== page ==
Date of Award


Degree Name

MS in Aerospace Engineering


Aerospace Engineering


David Marshall


The research presented here provides a basis for understanding the hydrodynamics of surfboard fin geometries. While there have been select studies on fins there has been little correlation to the shape of the fin and its corresponding hydrodynamic performance. This research analyzes how changing the planform shape of a surfboard fin effects its performance and flow field. This was done by isolating the taper and sweep distribution of a baseline geometry and varying each parameter individually whilst maintaining a constant span and surface area. The baseline surfboard fin was used as a template in Matlab to generate a set of x and y coordinates that defined the outline of the fin shape. These coordinates were then altered by changing either the sweep or taper distribution and resulted in new, unique planform shapes. The new shapes were used to generate 3D models with the NACA 0006 foil as the cross-section hydrofoil.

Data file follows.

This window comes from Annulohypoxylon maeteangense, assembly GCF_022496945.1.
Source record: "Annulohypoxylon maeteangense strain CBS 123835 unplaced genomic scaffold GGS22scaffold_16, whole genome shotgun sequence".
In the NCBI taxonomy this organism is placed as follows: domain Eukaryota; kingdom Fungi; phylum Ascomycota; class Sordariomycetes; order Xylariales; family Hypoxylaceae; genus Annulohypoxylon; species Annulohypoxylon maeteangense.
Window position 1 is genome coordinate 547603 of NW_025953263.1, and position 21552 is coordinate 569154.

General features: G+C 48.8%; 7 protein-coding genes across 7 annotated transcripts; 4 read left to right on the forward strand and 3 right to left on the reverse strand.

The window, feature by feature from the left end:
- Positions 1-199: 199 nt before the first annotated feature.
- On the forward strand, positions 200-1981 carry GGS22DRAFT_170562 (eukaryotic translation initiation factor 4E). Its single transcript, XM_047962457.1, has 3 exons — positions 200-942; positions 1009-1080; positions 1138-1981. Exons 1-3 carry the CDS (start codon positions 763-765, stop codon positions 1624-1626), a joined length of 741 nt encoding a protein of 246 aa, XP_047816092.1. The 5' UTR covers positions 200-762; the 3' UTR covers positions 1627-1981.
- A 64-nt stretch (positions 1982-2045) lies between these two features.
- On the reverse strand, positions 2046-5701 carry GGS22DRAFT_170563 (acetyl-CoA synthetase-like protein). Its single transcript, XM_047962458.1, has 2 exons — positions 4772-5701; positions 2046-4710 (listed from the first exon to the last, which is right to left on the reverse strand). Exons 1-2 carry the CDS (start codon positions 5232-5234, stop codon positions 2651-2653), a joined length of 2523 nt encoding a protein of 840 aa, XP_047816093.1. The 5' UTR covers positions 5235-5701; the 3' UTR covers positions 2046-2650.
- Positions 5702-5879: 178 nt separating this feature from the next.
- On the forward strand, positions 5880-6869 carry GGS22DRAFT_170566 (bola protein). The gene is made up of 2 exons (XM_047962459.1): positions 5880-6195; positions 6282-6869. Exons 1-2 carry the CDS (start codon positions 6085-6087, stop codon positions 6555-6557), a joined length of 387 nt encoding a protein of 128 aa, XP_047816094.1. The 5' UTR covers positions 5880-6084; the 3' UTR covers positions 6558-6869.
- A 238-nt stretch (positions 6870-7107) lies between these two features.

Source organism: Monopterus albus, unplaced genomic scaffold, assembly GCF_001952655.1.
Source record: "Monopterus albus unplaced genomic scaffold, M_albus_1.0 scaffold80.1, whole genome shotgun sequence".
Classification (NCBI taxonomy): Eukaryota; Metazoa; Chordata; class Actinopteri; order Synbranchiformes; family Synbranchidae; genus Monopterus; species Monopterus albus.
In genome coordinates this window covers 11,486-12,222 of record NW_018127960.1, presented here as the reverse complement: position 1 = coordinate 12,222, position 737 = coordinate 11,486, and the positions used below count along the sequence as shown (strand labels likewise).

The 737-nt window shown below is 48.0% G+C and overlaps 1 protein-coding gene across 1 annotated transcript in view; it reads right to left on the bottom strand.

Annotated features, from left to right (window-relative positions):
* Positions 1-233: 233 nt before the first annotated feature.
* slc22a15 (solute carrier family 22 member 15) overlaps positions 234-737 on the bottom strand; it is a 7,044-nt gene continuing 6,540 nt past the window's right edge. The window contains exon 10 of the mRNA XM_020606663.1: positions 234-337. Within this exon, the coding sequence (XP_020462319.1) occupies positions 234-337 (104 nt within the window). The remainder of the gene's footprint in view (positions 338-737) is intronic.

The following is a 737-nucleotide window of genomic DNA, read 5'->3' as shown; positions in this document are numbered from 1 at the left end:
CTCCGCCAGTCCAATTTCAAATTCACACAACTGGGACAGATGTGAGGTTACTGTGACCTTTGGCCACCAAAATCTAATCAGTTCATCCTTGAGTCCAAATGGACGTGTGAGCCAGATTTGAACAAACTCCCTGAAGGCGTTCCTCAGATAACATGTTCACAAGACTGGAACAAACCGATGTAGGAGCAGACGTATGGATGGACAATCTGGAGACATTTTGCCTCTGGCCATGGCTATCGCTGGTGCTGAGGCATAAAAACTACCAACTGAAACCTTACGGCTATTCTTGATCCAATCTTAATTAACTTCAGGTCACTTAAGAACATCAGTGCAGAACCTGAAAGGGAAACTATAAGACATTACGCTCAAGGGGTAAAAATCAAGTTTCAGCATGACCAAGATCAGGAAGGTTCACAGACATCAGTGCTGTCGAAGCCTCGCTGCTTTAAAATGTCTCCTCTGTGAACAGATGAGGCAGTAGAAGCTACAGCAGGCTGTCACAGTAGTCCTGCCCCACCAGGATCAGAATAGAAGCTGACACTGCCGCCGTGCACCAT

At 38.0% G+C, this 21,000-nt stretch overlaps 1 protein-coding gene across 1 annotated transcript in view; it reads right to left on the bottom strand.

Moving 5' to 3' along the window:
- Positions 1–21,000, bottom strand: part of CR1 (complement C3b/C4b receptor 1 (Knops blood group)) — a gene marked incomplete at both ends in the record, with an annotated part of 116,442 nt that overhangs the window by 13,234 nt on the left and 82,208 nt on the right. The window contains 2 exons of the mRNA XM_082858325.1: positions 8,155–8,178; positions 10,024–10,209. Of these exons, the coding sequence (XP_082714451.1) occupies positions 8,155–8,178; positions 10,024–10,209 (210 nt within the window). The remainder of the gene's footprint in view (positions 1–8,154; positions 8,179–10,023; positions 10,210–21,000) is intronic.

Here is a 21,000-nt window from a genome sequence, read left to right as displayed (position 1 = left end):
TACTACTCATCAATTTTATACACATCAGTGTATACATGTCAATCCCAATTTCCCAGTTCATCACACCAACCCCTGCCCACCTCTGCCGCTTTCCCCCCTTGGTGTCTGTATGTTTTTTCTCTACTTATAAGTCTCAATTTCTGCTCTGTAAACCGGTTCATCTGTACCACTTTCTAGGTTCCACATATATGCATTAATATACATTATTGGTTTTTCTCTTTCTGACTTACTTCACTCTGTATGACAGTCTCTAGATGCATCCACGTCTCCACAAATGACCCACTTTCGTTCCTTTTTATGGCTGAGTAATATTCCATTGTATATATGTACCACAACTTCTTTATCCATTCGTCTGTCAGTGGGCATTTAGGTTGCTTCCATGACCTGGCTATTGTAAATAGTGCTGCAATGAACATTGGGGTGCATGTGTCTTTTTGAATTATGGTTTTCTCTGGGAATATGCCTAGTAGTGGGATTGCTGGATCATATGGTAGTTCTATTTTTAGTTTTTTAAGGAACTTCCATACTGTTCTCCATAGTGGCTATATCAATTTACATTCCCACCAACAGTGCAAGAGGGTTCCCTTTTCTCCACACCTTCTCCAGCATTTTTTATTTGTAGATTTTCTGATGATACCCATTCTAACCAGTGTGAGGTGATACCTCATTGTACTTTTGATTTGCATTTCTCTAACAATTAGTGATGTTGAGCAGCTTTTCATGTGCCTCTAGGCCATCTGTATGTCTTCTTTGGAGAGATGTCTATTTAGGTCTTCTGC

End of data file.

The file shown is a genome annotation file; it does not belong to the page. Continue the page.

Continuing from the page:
After the geometry was modeled, each fin was meshed and simulated in CFD for incidence angles ranging from 0o to 20o and a fin Reynolds Number of 3.51x105. When the sweep distribution was changed, there was a direct correlation to vortex formation off the leading edge. Increasing the sweep generated a stronger vortex that persisted for higher angles of attack and resulted in higher moments but increased drag. Changing the taper distribution was not as influential. The tapered fin set showed similar flow fields and body forces to each other. Making a fin more rectangular had slight decreases in drag but made the shape more prone to separation.